Let me start by noting that this a topic I don’t understand well. If, in 2020, someone had asked me if I’d been in touch with my inner child, I’d have rolled my eyes at them. I thought it was a load of New-agey garbage.

Yet doing my version of inner child work turned out to be a big component of accessing and releasing many of my repressed thoughts and emotions. I’ve tried learning more about this, but I had a hard time finding experts in the space who don’t come across so “woowoo,” for lack of a better word. I’m sure good experts do exist, and as I’m able to learn more, I’ll write about this more because it really was fascinating. I don’t know how to offer tips about accessing one’s inner child, but I can write about my experiences.

First, the inner child work is a rare example of my purchasing a program. I purchased Nicole Sach’s Inner Child Workshop . I also have her inner child meditation , which I believe came with the workshop, but I might have paid for it separately. For quite a while, I would play her inner child meditation while doing a JournalSpeak session because I found that to be a powerful way to access the younger voices within me.

I always knew there was a voice in my head. Everyone has one. We all talk to ourselves in our heads. But I always thought the voice in my head was me, as I am now. As it turns out, I had a lot of voices of varying ages. One of two things usually happened:

1) I’d write about an event that happened at a much younger age, and I’d find myself typing in that voice. This young voice was always the most terrified, and when I tapped into that voice, my typing was always simple sentences that a young child might say, and in my head, I could hear a much younger, little kid’s voice.

This little voice was just always so scared and didn’t understand what was going on or what she was doing wrong. She’d often dig her heels about following rules because mom and dad—and sometimes mama and daddy—told her to and that was the only thing she knew to keep me safe. This little tiny kid inside of me also often felt like it was her responsibility to keep me safe and that older versions of me couldn’t be trusted.

2) I’d write about something that happened at an older age, and discover that, as I dug deeper, a younger voice was often the source of emotional strife about that event.

Usually what happened was that an older version of me would be filled with self-anger and self-hatred. I would go through a difficult JournalSpeak session where this voice raged about what a terrible person I am. It was usually laden with profanity and more complex sentences, but at some point a little kid voice would break through saying something like, “I’m sorry. I didn’t know what else to do.” Or something like that. Usually the younger voice was sad and scared and heartbroken, while the older voice was pissed off at the younger voice for any number of reasons. The two voices might literally bicker within me like siblings for a little while, but if a little voice popped up, that was always the one I needed to focus on.

A benefit to tapping into these different ages was that it allowed me to really get to my original starting point for any emotional issue and address that issue at the age appropriate source. However, another really important benefit, was that as soon as I tapped into those much younger voices, it was impossible not to feel compassion for myself and the poor little kid within me. I started to realize that much of my self-hatred and self-anger was very similar to projecting strong hatred and anger on a little kid who just doesn’t know any better.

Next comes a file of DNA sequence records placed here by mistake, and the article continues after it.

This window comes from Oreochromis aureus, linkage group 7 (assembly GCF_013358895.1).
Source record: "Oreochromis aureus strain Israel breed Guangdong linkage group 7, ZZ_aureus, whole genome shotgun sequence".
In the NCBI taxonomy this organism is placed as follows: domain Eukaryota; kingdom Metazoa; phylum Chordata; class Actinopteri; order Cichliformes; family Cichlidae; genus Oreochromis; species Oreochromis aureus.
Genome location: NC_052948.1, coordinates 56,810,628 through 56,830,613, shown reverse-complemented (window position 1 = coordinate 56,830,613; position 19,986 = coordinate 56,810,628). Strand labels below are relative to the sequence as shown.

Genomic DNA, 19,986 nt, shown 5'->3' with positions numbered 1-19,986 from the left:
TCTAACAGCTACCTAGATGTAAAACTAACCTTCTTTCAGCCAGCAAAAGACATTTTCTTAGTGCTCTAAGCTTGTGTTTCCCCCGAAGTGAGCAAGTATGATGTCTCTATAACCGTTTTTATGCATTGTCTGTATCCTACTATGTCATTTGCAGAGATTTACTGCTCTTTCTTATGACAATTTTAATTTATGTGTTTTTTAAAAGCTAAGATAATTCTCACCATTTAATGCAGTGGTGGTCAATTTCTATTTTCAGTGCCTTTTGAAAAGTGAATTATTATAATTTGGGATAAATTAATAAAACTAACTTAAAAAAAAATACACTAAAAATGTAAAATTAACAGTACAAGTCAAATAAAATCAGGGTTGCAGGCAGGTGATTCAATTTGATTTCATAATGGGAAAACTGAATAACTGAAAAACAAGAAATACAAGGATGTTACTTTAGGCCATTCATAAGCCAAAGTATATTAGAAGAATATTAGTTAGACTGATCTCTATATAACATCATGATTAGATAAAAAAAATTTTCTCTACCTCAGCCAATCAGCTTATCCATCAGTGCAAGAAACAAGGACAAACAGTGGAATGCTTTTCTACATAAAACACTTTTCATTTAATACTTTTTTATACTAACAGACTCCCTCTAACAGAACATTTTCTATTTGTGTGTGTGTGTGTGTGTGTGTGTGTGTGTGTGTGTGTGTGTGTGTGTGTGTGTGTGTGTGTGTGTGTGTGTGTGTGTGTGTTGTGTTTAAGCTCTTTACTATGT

For example, the little five-year-old in me knows that following rules keeps her safe and keeps her out of trouble and she desperately doesn’t want to get into trouble. Meanwhile, the 16-year-old in me is totally fine with breaking rules because she knows nothing bad will come of it, and it may even be beneficial. Both of these experiences live within me causing conflict and without addressing that conflict, it literally made me sick.

Until I gave them a voice, the 16-year-old rebel in me was livid and full of hatred that she was being held back, and the five-year-old in me was just terrified—both of the consequences of breaking the rules, but also of the anger and hatred I was directing toward her. By tapping into that five-year-old self (or six or seven or eight or four—you get the idea), I could finally release the anger and hatred, and help that little kid trapped inside me deal with whatever issues she hadn’t understood how to deal with at that younger age.

Typically, the work did not involve telling my younger self that everything was okay or not to worry, but rather, I had to give the child within a voice and let her be heard. I had to understand her fears and concerns completely. Many times, that was all that was necessary for her to feel better and calm down.

On occasion, I also had to convince the little version of me that the adult in me was ready to take care of her and she didn’t need to feel scared and alone anymore. The most important thing here was just recognizing that my fears were not a reason to be frustrated with myself, but rather, they were a reason to be more compassionate and kind to myself. I don’t think I could have accepted that as easily, if I hadn’t tapped into that scared little kid within me.

Of course, not all of my JournalSpeak sessions were about me as a kid: I had plenty of issues as an adult to work through as well. I also want to emphasize that none of this is a reflection on my own parents, who were good, caring, supportive parents. I don’t blame my parents for anything—kids just misinterpret the world around them, and those misunderstandings can stick with us if we’re not aware of them. And even for people who really did have bad parents, this work is about feeling, processing and moving on, not about blame.